Pre-Expsoure Prophylaxis

The Future of HIV PrEP Research

In part 2 of this 3-part episode, Jeffrey Kwong, DNP, MPH, ANP-BC, talks about how HIV pre-exposure prophylaxis (PrEP) has evolved over the years since becoming available for use in 2012 and the future of research on HIV PrEP.

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Listen to part 1 and part 3 of this 3-part episode.

Jeffrey Kwong, DNP, MPH, ANP-BC, is a professor in the division of advanced nursing practice at Rutgers School of Nursing (Newark, New Jersey). 


TRANSCRIPTION: 

Jessica Ganga: Hello everyone, and welcome to another installment of Podcasts360—your go-to resource for medical news and clinical updates. I’m your host Jessica Ganga with Consultant360 a multidisciplinary medical information network, along with your moderator, Jessica Bard.

When taken as prescribed, HIV Pre-exposure prophylaxis lowers the risk of getting HIV from sex by about 99 percent, according to the Centers for Disease Control and Prevention.  

Here with us today to speak about HIV Pre-exposure prophylaxis is Dr Jeffrey Kwong, who is a professor in the division of advanced nursing practice at Rutgers School of Nursing. Let’s listen in.

Jessica Ganga: Hello everyone, and welcome to another installment of Podcasts360—your go-to resource for medical news and clinical updates. I’m your host Jessica Ganga with Consultant360 a multidisciplinary medical information network, along with your moderator, Jessica Bard.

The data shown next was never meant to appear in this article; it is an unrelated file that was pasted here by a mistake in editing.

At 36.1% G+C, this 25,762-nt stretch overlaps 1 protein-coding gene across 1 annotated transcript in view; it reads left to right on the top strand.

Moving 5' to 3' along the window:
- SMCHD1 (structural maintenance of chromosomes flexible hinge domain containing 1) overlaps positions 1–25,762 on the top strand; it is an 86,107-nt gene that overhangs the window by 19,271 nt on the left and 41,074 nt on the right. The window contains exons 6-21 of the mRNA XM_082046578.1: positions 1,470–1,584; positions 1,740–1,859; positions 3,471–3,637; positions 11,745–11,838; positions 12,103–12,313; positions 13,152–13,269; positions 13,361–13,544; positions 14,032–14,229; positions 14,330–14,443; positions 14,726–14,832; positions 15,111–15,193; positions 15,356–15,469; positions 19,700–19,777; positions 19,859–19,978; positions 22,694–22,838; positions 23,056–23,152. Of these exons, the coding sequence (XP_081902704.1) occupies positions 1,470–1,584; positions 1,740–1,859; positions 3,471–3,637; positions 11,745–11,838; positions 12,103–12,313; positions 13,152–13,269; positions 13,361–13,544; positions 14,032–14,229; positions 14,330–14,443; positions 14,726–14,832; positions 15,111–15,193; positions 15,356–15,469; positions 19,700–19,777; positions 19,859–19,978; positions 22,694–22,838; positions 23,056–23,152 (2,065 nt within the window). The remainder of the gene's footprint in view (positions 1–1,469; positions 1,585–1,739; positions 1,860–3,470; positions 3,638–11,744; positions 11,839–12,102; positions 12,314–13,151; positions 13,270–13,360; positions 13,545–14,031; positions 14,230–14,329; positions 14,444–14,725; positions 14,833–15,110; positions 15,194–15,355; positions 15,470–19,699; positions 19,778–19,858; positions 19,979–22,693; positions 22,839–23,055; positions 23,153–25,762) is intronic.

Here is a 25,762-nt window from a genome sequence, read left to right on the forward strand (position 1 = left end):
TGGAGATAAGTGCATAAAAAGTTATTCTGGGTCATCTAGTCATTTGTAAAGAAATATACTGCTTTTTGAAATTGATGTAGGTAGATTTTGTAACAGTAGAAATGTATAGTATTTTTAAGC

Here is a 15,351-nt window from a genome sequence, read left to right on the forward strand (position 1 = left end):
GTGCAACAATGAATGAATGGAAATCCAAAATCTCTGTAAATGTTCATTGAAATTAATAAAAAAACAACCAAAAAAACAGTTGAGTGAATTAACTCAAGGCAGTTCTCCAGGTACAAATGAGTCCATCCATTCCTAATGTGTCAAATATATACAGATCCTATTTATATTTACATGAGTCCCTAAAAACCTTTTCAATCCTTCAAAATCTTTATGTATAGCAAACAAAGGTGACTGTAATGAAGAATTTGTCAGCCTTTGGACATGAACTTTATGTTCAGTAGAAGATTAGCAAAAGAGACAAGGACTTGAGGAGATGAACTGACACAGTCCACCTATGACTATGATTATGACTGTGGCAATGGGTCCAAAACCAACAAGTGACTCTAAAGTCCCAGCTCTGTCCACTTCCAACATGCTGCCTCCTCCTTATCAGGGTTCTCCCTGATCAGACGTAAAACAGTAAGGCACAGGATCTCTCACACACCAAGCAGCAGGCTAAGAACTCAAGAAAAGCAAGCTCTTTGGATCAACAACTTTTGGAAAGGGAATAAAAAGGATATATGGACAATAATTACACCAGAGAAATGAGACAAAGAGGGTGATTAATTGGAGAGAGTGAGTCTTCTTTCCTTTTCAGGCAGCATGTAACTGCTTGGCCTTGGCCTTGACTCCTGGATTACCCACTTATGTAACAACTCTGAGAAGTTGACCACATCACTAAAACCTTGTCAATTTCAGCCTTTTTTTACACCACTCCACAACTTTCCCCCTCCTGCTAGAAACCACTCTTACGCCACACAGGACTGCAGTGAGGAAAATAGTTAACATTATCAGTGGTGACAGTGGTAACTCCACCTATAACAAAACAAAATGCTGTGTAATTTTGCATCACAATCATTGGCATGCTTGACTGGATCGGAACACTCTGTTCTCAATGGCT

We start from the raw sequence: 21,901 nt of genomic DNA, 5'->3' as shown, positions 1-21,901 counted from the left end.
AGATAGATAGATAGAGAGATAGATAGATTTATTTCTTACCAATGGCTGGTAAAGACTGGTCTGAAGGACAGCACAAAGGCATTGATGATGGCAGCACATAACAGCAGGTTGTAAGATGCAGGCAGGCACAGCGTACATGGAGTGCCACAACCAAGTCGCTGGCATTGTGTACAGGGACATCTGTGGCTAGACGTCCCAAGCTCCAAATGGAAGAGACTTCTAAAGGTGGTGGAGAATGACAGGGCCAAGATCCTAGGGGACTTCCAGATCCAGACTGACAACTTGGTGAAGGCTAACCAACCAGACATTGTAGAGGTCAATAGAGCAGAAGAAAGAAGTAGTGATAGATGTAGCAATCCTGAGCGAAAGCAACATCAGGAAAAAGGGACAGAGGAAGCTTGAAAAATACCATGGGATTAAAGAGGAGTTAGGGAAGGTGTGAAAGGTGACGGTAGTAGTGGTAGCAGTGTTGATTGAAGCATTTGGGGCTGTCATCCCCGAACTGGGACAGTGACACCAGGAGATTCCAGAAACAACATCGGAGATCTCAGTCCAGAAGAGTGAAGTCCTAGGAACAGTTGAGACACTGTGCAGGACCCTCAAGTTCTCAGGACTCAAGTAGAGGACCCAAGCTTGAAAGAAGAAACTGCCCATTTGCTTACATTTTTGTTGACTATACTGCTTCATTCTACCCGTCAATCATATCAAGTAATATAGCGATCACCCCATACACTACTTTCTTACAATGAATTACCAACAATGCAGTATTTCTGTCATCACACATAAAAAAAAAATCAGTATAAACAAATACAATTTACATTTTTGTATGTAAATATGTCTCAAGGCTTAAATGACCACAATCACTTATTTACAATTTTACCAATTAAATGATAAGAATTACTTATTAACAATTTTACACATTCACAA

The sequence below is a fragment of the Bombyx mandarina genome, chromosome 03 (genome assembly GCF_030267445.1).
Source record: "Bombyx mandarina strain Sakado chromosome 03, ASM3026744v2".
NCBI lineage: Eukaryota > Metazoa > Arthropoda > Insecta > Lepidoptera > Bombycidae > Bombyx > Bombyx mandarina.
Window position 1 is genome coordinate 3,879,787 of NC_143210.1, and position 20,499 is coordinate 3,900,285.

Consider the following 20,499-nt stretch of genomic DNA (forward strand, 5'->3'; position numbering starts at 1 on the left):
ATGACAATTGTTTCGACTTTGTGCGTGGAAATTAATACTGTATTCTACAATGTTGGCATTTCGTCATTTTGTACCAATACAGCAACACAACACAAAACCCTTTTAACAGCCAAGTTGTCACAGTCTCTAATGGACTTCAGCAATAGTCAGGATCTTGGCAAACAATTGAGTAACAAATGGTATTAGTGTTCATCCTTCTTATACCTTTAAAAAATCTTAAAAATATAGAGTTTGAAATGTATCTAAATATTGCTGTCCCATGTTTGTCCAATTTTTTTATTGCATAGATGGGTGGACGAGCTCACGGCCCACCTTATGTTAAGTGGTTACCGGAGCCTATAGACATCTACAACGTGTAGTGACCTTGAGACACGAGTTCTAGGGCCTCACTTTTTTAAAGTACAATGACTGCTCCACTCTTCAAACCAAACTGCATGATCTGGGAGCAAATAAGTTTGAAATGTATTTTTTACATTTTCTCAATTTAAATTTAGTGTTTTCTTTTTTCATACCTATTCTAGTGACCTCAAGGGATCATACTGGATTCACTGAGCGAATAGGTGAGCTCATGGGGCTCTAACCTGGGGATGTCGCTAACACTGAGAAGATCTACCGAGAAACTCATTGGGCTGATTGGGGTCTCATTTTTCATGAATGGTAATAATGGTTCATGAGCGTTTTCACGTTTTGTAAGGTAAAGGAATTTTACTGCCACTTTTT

Nearly 37,000 people were diagnosed with HIV and an estimated 1.2 million people lived with HIV in the United States in 2019, according to the most recent data available from the Centers for Disease Control and Prevention.

Here with us today to speak about HIV Pre-exposure prophylaxis is Dr Jeffrey Kwong, who is a professor in the division of advanced nursing practice at Rutgers School of Nursing. Let’s listen in.

Jessica Bard: Thank you so much for joining us on the podcast today, Dr. Kwong, it's a pleasure to have you here. We're talking about HIV PrEP. How has PrEP evolved over the years?

Dr Jeffrey Kwong: Yeah, thanks, Jessica. That's a great question as well. So with regards to PrEP, several things have evolved over the last several years. So, initially, there was just one option available for PrEP and as of today in 2022, there are three FDA-approved options for preexposure prophylaxis. Two oral versions, and one long-term injectable option, which I think is quite exciting. And so, one of the great things about PrEP is that now we have different options for different people, and there are choices that we can have. So hopefully there will be some other options coming down the line. But the great thing is that there's options. There are now generic options available. So that has also helped make it a little bit more accessible for folks.

Jessica Bard: What would you say is next for research on PrEP?

Dr Jeffrey Kwong: Yeah, so there's a couple of exciting things in the forefront in terms of preexposure prophylaxis or PrEP. So one, which I already alluded to a little bit is this whole concept of long-acting options. So right now, there is just one option that's available, that's long-acting. And long-acting here is about every eight weeks. There are other long-acting options that can be, potentially they're looking at six months or so. And similar to long-acting reversible contraceptive options, there are studies looking at implantable options for PrEP, where there would be a slow-release device that's implanted under the skin, that can slowly release medication. So again, people won't necessarily need to take a pill every day or get an injection every couple of months.

They are also looking at combination PrEP and contraceptive options. So sort of multi-use devices that will be available for people. So it's really exciting to sort of think about the different options that are on the horizon and just in the span of 10 years or so, we went from one to three options. And so I'm really excited to see what'll happen over the next 10 years.